When we think of public health, we think or populations of people, whether in a village, city, country, continent or theworld. In fact, the motto of Johns Hopkins Bloomberg School of Public Health, where I recently received my Master of Public Health degree, is “Saving lives, millions at a time”.  As Christians, however, we are to be concerned about the well-being of every individual. So where does that leave us as Christian public health practitioners? I believe it is our responsibility as Christians to demonstrate the love of Christ to all those in need, especially the most impoverished, through our actions, as well as our words. But, it is also our responsibility to be good stewards of the resources the Lord has entrusted to us, in carrying out our service of love to others. And, this means trying to improve the health and change the lives of as many people as we can, with the resources we have been given. In order to see if we’re doing our job well, we need to have a way of measuring our impact. As in other fields, the measurements we use are called indicators, and in public health, we measure health indicators. In a previous newsletter, we talked about an indicator used to measure maternal deaths called the maternal mortality ratio. Another indicator we commonly use to evaluate the health of a population is the under-5 mortality rate, in other words, the number of children who die before they reach the age of 5 years for every 1000 children born. In Haiti, this rate is very high. 174 out of every 1000 children born today in Haiti will not live to see their 5th birthday. The greatest causes of death in this age group are diarrhea and pneumonia. Deaths from diarrhea can largely be prevented by teaching mothers to use oral rehydration fluid when their infants have diarrhea. If parents are taught some simple signs of pneumonia, they can seek treatment with a local community health agent, and prevent deaths from pneumonia. These are just two ofthe ways that community education and local treatment of early illness can have an impact on under-5 mortality. And, these are things that we plan to teach and do in our clinic and surrounding communities as our program develops.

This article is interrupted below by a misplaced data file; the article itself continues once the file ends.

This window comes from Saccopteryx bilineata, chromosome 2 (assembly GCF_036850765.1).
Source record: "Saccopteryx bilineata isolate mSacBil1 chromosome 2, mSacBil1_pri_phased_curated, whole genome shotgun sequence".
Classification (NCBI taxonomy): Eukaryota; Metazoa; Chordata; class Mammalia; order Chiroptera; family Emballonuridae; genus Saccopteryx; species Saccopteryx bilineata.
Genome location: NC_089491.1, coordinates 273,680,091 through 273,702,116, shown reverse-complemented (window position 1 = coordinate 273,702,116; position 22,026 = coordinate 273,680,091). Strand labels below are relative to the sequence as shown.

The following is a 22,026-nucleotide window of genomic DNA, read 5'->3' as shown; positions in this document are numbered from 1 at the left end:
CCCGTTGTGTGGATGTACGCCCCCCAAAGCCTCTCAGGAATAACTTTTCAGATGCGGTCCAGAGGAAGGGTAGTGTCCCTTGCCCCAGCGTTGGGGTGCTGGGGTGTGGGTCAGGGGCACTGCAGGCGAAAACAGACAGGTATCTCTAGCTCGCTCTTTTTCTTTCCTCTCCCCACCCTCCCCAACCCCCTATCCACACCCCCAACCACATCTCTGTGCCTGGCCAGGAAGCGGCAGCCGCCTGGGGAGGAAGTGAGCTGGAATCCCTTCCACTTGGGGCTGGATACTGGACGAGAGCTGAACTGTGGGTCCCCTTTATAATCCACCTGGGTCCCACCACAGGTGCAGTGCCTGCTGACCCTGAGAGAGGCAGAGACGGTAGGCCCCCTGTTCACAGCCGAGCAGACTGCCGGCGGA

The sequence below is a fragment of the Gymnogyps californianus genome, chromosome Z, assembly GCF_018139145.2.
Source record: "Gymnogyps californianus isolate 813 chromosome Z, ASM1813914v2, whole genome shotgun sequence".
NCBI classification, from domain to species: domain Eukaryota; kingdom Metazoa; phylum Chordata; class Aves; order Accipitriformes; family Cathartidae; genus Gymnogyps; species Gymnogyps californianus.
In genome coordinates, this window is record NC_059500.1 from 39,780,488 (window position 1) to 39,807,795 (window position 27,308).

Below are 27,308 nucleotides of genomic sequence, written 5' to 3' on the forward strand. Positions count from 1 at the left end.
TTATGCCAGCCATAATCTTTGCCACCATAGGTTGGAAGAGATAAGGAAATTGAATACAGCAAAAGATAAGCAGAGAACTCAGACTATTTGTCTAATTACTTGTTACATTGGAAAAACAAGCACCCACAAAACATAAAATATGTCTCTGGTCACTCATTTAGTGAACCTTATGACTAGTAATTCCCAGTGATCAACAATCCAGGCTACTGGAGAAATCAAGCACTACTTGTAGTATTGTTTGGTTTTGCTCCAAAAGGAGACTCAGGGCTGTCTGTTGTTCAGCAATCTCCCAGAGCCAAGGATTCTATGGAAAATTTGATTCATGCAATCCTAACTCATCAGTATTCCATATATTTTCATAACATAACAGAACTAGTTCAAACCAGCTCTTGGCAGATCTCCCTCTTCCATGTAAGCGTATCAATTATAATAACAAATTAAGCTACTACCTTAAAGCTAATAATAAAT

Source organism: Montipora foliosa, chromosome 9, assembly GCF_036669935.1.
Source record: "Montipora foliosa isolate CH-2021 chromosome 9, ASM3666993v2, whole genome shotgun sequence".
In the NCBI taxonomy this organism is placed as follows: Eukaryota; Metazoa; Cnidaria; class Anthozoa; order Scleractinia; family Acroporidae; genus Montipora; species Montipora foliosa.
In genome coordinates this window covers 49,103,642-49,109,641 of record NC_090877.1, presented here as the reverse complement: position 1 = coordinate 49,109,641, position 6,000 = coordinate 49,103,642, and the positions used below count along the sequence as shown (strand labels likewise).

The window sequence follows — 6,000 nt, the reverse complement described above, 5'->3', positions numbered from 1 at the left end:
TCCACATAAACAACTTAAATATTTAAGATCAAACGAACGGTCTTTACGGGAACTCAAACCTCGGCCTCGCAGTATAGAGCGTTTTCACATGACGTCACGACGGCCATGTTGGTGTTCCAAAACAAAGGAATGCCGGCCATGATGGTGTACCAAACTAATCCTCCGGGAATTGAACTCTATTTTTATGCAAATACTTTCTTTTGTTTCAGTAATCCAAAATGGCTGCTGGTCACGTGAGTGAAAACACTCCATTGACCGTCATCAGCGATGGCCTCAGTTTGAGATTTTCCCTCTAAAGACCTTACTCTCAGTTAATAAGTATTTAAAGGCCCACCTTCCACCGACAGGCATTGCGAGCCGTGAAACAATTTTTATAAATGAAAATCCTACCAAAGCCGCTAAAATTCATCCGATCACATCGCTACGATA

I wanted to give you a little update about our clinic opening on the 28th of August. There were over 100 people waiting for us when we arrived at the little house where we were to hold the clinic. We took in all our supplies and medications and got all set up, then greeted everyone and had prayer with them. We couldn’t see everyone that day, so we gave out tickets for Thursday, which was our next clinic session. Things went pretty well, and everyone seemed to be happy with their consultations and medications. We haven’t yet hired any staff, so we have to do everything ourselves. Cherlie registers people and collects their consultation fee, then does their vital signs and I see them in consultation. After I’ve seen them, the patient and I discuss what medications they need and what they have money for, and then either Cherlie or I sell them the meds and give them their instructions. It goes a bit slowly because of our extra duties, but gives us more chance to interact with the patients.